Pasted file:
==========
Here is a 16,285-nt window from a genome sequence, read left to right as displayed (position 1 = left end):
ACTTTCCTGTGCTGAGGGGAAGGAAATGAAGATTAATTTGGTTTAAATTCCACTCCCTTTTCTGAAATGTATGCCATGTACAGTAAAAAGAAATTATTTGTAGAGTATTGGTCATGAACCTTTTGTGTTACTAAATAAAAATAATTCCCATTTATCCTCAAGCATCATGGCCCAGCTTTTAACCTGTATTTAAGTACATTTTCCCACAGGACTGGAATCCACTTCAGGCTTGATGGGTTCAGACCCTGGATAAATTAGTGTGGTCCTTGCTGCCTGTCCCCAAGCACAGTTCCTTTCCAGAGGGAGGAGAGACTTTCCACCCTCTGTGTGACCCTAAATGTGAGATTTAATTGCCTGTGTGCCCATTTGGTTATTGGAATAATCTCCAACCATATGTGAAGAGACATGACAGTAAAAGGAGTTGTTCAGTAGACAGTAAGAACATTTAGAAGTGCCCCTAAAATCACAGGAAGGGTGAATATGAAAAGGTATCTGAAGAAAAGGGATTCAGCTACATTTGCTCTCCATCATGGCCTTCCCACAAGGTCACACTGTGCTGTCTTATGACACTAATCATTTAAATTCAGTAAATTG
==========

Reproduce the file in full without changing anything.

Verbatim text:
Here is a 16,285-nt window from a genome sequence, read left to right as displayed (position 1 = left end):
ACTTTCCTGTGCTGAGGGGAAGGAAATGAAGATTAATTTGGTTTAAATTCCACTCCCTTTTCTGAAATGTATGCCATGTACAGTAAAAAGAAATTATTTGTAGAGTATTGGTCATGAACCTTTTGTGTTACTAAATAAAAATAATTCCCATTTATCCTCAAGCATCATGGCCCAGCTTTTAACCTGTATTTAAGTACATTTTCCCACAGGACTGGAATCCACTTCAGGCTTGATGGGTTCAGACCCTGGATAAATTAGTGTGGTCCTTGCTGCCTGTCCCCAAGCACAGTTCCTTTCCAGAGGGAGGAGAGACTTTCCACCCTCTGTGTGACCCTAAATGTGAGATTTAATTGCCTGTGTGCCCATTTGGTTATTGGAATAATCTCCAACCATATGTGAAGAGACATGACAGTAAAAGGAGTTGTTCAGTAGACAGTAAGAACATTTAGAAGTGCCCCTAAAATCACAGGAAGGGTGAATATGAAAAGGTATCTGAAGAAAAGGGATTCAGCTACATTTGCTCTCCATCATGGCCTTCCCACAAGGTCACACTGTGCTGTCTTATGACACTAATCATTTAAATTCAGTAAATTG